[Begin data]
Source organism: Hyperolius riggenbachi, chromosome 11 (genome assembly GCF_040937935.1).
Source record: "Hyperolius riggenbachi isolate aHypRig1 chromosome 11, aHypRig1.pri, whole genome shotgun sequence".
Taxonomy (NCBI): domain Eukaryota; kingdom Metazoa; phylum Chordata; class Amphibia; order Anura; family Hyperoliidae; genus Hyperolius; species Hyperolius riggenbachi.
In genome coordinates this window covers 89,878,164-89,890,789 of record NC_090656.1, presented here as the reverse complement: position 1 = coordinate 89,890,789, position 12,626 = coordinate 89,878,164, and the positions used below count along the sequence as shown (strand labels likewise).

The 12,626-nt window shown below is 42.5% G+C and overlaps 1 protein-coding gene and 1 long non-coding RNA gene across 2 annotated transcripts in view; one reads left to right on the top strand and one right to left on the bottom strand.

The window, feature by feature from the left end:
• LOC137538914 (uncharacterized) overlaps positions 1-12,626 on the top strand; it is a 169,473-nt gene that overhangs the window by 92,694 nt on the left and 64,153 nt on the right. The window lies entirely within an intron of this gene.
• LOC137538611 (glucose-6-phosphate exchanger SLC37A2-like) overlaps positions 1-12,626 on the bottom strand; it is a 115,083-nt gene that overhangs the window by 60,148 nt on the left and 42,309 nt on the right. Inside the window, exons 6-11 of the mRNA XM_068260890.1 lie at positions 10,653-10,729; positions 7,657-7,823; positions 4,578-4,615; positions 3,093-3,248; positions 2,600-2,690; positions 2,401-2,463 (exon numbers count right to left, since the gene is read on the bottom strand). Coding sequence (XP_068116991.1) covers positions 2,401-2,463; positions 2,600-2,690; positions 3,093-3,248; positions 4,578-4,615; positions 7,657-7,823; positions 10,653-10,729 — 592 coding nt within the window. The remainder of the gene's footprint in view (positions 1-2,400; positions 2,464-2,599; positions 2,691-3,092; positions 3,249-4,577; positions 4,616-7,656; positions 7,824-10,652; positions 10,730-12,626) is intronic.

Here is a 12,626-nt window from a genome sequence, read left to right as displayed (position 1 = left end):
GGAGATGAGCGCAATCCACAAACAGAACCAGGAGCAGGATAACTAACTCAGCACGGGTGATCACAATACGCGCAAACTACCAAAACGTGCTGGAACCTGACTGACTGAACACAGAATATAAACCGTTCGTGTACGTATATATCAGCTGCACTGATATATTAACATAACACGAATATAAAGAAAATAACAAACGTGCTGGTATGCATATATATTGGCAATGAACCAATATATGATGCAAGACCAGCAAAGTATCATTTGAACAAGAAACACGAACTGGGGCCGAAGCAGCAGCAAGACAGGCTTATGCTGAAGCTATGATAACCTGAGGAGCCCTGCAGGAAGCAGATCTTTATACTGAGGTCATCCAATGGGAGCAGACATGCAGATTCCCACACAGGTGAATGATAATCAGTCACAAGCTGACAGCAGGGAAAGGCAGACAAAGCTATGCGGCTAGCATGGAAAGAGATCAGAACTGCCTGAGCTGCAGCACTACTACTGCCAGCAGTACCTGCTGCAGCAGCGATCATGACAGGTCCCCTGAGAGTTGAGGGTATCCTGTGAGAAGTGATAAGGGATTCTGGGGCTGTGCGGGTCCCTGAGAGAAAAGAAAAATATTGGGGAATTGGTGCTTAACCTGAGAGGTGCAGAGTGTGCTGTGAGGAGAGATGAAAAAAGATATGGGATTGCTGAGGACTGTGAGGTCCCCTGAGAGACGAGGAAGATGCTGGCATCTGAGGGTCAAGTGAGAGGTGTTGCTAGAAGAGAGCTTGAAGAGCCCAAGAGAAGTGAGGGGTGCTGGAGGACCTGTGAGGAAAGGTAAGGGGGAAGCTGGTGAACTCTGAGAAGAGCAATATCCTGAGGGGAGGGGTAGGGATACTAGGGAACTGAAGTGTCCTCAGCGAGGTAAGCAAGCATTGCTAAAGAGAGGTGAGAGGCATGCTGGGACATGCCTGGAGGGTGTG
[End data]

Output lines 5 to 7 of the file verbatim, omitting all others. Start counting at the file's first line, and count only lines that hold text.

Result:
The 12,626-nt window shown below is 42.5% G+C and overlaps 1 protein-coding gene and 1 long non-coding RNA gene across 2 annotated transcripts in view; one reads left to right on the top strand and one right to left on the bottom strand.

The window, feature by feature from the left end:
• LOC137538914 (uncharacterized) overlaps positions 1-12,626 on the top strand; it is a 169,473-nt gene that overhangs the window by 92,694 nt on the left and 64,153 nt on the right. The window lies entirely within an intron of this gene.